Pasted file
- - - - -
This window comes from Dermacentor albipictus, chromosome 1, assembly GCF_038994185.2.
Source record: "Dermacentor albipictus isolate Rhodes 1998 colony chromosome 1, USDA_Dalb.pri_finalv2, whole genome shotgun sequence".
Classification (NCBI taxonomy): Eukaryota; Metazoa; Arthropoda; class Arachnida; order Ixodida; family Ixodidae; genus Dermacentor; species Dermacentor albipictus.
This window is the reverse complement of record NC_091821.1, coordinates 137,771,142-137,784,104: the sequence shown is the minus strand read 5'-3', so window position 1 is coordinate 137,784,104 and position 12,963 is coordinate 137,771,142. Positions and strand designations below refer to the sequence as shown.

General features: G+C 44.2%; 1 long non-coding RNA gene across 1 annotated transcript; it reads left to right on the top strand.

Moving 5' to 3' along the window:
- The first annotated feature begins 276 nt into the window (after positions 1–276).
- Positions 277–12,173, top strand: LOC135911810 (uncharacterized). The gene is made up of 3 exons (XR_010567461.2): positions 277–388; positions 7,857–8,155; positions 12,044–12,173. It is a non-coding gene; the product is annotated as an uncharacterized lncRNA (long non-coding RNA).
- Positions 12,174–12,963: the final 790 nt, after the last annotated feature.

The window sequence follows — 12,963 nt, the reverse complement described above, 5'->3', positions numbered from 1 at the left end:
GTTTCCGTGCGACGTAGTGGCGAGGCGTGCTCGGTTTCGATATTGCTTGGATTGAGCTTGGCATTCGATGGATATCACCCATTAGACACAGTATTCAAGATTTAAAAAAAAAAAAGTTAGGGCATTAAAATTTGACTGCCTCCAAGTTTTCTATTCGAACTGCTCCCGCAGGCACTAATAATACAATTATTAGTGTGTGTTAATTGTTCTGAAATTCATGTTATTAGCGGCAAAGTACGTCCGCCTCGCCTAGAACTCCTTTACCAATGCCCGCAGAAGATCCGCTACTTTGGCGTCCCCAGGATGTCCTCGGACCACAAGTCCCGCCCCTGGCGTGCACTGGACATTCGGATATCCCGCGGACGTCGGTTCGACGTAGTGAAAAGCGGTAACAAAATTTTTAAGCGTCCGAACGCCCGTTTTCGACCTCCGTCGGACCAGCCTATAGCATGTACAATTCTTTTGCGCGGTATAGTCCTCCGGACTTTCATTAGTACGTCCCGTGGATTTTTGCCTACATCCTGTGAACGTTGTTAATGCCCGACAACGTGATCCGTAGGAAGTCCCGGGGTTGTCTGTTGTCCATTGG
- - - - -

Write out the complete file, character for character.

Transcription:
This window comes from Dermacentor albipictus, chromosome 1, assembly GCF_038994185.2.
Source record: "Dermacentor albipictus isolate Rhodes 1998 colony chromosome 1, USDA_Dalb.pri_finalv2, whole genome shotgun sequence".
Classification (NCBI taxonomy): Eukaryota; Metazoa; Arthropoda; class Arachnida; order Ixodida; family Ixodidae; genus Dermacentor; species Dermacentor albipictus.
This window is the reverse complement of record NC_091821.1, coordinates 137,771,142-137,784,104: the sequence shown is the minus strand read 5'-3', so window position 1 is coordinate 137,784,104 and position 12,963 is coordinate 137,771,142. Positions and strand designations below refer to the sequence as shown.

General features: G+C 44.2%; 1 long non-coding RNA gene across 1 annotated transcript; it reads left to right on the top strand.

Moving 5' to 3' along the window:
- The first annotated feature begins 276 nt into the window (after positions 1–276).
- Positions 277–12,173, top strand: LOC135911810 (uncharacterized). The gene is made up of 3 exons (XR_010567461.2): positions 277–388; positions 7,857–8,155; positions 12,044–12,173. It is a non-coding gene; the product is annotated as an uncharacterized lncRNA (long non-coding RNA).
- Positions 12,174–12,963: the final 790 nt, after the last annotated feature.

The window sequence follows — 12,963 nt, the reverse complement described above, 5'->3', positions numbered from 1 at the left end:
GTTTCCGTGCGACGTAGTGGCGAGGCGTGCTCGGTTTCGATATTGCTTGGATTGAGCTTGGCATTCGATGGATATCACCCATTAGACACAGTATTCAAGATTTAAAAAAAAAAAAGTTAGGGCATTAAAATTTGACTGCCTCCAAGTTTTCTATTCGAACTGCTCCCGCAGGCACTAATAATACAATTATTAGTGTGTGTTAATTGTTCTGAAATTCATGTTATTAGCGGCAAAGTACGTCCGCCTCGCCTAGAACTCCTTTACCAATGCCCGCAGAAGATCCGCTACTTTGGCGTCCCCAGGATGTCCTCGGACCACAAGTCCCGCCCCTGGCGTGCACTGGACATTCGGATATCCCGCGGACGTCGGTTCGACGTAGTGAAAAGCGGTAACAAAATTTTTAAGCGTCCGAACGCCCGTTTTCGACCTCCGTCGGACCAGCCTATAGCATGTACAATTCTTTTGCGCGGTATAGTCCTCCGGACTTTCATTAGTACGTCCCGTGGATTTTTGCCTACATCCTGTGAACGTTGTTAATGCCCGACAACGTGATCCGTAGGAAGTCCCGGGGTTGTCTGTTGTCCATTGG